Since Sept. 11, the IT security needs of the Tennessee Valley Authoritywhich already were massivebecame even more important.
In the wake of the Sept. 11 attacks last year, the IT security needs of the Tennessee Valley Authoritywhich already were massivebecame even more important, said Anthony Smith, the authoritys IT security senior manager.
Generating enough revenue to run itself without federal assistance, the TVAthe nations largest public power producergenerates up to 30,000 megawatts of power each year, from 11 coal plants, 29 hydroelectric plants, three nuclear plants, one pump storage plant and backup combustion turbines. TVA serves seven states, 8.3 millions people, and 150 local, municipal and cooperative energy sellers.
"What we found is the largest element in IT security is training and education," said Smith, in Knoxville.
The authoritys 700 IT employees have been schooled, through classroom instruction, campaigns and even contests, in how to recognize "social engineering" security tactics, such as crackers who try to obtain physical access to passwords.
"[Another] thing that weve begun to do is partner with other federal agencies, to see what theyve done" in areas like anti-virus software, intrusion detection and vulnerability testing, Smith said.
He wouldnt provide details of TVAs actual IT infrastructure, but said its tested regularly.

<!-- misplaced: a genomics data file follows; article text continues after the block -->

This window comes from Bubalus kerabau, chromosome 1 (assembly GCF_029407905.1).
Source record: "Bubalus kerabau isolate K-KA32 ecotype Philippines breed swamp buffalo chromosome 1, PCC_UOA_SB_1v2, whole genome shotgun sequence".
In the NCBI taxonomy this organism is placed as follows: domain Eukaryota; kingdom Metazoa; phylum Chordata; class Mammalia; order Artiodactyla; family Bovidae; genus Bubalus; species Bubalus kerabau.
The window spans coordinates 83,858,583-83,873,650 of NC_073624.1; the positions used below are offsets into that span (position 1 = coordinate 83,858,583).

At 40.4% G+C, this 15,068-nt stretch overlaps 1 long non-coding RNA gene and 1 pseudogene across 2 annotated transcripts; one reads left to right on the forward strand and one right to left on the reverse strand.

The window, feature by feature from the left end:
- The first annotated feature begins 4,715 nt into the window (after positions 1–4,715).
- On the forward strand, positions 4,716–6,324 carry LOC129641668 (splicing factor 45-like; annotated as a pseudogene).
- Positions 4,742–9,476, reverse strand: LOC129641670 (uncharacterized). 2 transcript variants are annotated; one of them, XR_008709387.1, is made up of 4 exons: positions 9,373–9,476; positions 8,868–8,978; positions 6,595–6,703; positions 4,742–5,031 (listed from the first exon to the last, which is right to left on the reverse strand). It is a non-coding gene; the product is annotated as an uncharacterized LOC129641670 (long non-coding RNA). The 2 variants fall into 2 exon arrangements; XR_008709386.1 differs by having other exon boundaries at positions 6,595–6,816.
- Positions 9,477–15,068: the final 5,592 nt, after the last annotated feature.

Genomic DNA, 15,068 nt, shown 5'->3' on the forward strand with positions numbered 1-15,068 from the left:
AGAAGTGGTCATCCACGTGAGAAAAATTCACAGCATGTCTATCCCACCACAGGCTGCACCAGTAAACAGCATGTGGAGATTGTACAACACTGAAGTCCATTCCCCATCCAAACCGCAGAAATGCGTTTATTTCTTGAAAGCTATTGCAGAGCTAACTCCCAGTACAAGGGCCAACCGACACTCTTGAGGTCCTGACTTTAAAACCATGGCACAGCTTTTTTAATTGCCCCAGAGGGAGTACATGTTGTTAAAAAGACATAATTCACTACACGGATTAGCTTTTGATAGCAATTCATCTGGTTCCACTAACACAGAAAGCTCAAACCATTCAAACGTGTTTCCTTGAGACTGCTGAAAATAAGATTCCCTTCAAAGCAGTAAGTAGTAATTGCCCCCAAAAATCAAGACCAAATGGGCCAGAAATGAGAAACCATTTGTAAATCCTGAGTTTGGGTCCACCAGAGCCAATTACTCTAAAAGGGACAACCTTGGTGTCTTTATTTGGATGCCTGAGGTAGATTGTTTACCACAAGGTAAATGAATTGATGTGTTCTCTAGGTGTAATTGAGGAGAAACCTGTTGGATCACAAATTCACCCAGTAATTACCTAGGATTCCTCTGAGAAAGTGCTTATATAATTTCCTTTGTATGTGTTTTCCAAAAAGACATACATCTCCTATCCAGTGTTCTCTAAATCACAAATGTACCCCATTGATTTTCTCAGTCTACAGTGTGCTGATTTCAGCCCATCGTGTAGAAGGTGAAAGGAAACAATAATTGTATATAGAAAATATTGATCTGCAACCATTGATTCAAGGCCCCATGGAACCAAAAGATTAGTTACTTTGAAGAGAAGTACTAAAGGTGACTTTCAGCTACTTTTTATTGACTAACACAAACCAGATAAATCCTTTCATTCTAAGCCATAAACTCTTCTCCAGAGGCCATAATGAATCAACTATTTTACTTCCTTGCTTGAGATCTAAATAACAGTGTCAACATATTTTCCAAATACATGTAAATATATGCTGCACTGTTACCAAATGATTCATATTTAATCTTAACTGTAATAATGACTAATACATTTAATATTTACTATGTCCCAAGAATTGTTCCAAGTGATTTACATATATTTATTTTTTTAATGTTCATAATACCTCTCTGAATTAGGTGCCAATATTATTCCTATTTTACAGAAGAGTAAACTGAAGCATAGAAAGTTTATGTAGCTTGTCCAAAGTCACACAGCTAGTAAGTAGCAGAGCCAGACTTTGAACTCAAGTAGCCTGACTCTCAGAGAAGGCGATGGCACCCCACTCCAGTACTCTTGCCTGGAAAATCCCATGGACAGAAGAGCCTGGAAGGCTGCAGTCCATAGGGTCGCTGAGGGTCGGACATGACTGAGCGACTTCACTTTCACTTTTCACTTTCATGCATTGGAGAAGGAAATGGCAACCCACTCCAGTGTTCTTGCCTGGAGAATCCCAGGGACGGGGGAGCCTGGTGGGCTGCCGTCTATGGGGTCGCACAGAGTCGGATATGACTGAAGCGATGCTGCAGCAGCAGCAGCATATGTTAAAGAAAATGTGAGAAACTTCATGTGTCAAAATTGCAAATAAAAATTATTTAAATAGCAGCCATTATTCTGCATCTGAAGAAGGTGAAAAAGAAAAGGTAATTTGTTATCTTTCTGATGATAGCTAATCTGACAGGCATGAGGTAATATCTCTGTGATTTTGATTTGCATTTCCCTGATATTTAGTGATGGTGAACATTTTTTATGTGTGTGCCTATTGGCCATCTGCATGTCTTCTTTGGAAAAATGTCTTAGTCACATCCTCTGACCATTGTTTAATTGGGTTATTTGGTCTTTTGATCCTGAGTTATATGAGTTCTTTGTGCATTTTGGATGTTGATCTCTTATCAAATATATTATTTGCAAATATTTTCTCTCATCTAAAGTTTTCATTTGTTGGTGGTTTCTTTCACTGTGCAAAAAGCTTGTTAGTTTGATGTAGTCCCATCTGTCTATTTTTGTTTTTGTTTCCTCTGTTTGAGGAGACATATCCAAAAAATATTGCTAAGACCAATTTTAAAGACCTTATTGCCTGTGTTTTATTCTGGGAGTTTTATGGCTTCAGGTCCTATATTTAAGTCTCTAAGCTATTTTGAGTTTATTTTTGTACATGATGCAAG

"We have labs, where we simulate these are the types of attacks youd see, and how to mitigate those threats. Thats an ongoing process," he said. In addition, "were having to work hand-in-hand with the physical security people."
To accomplish that, TVA is using both off-the-shelf and customized IT tools, and has classified plans for the military bases it serves.
Overall, since Sept. 11, "we have definitely stepped up our posture," Smith said. In particular, the authority is working to keep in compliance with the Government Information Security Reform Act, he said.
Advice and criticism of power plant security and technologys role comes from varied sources. At the Union of Concerned Scientists, a non-profit, politically neutral technology safety advocate, nuclear safety engineer David Lochbaum has a laundry list of suggestions for improving plant safety, many of which incorporate the use of IT resources. Lochbaum knows the issues first-hand, having spent 17 years in the industry.